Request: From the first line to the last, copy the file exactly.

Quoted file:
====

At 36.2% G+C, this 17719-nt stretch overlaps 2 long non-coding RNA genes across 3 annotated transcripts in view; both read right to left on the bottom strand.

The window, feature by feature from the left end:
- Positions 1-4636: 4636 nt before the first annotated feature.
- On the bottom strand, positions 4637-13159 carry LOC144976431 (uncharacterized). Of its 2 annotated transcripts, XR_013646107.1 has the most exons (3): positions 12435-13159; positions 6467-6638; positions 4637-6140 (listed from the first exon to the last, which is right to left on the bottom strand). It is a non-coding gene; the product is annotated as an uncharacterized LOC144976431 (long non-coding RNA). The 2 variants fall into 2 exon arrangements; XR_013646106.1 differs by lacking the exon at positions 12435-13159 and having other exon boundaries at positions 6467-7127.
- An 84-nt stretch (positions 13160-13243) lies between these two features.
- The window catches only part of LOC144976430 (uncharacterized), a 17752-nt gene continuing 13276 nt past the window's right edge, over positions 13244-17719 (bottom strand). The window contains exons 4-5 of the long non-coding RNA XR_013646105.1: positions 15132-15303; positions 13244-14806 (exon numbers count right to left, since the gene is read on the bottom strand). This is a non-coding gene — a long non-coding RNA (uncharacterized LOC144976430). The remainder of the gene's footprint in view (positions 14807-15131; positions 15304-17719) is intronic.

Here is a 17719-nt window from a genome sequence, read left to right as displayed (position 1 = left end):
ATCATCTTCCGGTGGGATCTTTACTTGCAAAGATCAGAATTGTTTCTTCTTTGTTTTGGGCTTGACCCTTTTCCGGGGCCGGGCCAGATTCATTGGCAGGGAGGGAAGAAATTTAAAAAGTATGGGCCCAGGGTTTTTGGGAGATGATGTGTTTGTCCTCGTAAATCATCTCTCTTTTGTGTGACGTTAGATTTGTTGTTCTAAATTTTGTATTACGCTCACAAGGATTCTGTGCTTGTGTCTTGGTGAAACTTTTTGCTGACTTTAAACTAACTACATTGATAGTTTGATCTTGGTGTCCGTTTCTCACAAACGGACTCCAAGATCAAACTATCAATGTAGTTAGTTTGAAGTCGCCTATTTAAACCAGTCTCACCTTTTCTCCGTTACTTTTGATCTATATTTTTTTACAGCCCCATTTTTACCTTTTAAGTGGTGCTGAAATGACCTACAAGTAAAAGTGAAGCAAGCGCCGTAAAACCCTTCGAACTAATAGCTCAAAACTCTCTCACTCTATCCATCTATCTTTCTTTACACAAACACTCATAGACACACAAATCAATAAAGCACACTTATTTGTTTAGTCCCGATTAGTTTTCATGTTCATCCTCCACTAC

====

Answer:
At 36.2% G+C, this 17719-nt stretch overlaps 2 long non-coding RNA genes across 3 annotated transcripts in view; both read right to left on the bottom strand.

The window, feature by feature from the left end:
- Positions 1-4636: 4636 nt before the first annotated feature.
- On the bottom strand, positions 4637-13159 carry LOC144976431 (uncharacterized). Of its 2 annotated transcripts, XR_013646107.1 has the most exons (3): positions 12435-13159; positions 6467-6638; positions 4637-6140 (listed from the first exon to the last, which is right to left on the bottom strand). It is a non-coding gene; the product is annotated as an uncharacterized LOC144976431 (long non-coding RNA). The 2 variants fall into 2 exon arrangements; XR_013646106.1 differs by lacking the exon at positions 12435-13159 and having other exon boundaries at positions 6467-7127.
- An 84-nt stretch (positions 13160-13243) lies between these two features.
- The window catches only part of LOC144976430 (uncharacterized), a 17752-nt gene continuing 13276 nt past the window's right edge, over positions 13244-17719 (bottom strand). The window contains exons 4-5 of the long non-coding RNA XR_013646105.1: positions 15132-15303; positions 13244-14806 (exon numbers count right to left, since the gene is read on the bottom strand). This is a non-coding gene — a long non-coding RNA (uncharacterized LOC144976430). The remainder of the gene's footprint in view (positions 14807-15131; positions 15304-17719) is intronic.

Here is a 17719-nt window from a genome sequence, read left to right as displayed (position 1 = left end):
ATCATCTTCCGGTGGGATCTTTACTTGCAAAGATCAGAATTGTTTCTTCTTTGTTTTGGGCTTGACCCTTTTCCGGGGCCGGGCCAGATTCATTGGCAGGGAGGGAAGAAATTTAAAAAGTATGGGCCCAGGGTTTTTGGGAGATGATGTGTTTGTCCTCGTAAATCATCTCTCTTTTGTGTGACGTTAGATTTGTTGTTCTAAATTTTGTATTACGCTCACAAGGATTCTGTGCTTGTGTCTTGGTGAAACTTTTTGCTGACTTTAAACTAACTACATTGATAGTTTGATCTTGGTGTCCGTTTCTCACAAACGGACTCCAAGATCAAACTATCAATGTAGTTAGTTTGAAGTCGCCTATTTAAACCAGTCTCACCTTTTCTCCGTTACTTTTGATCTATATTTTTTTACAGCCCCATTTTTACCTTTTAAGTGGTGCTGAAATGACCTACAAGTAAAAGTGAAGCAAGCGCCGTAAAACCCTTCGAACTAATAGCTCAAAACTCTCTCACTCTATCCATCTATCTTTCTTTACACAAACACTCATAGACACACAAATCAATAAAGCACACTTATTTGTTTAGTCCCGATTAGTTTTCATGTTCATCCTCCACTAC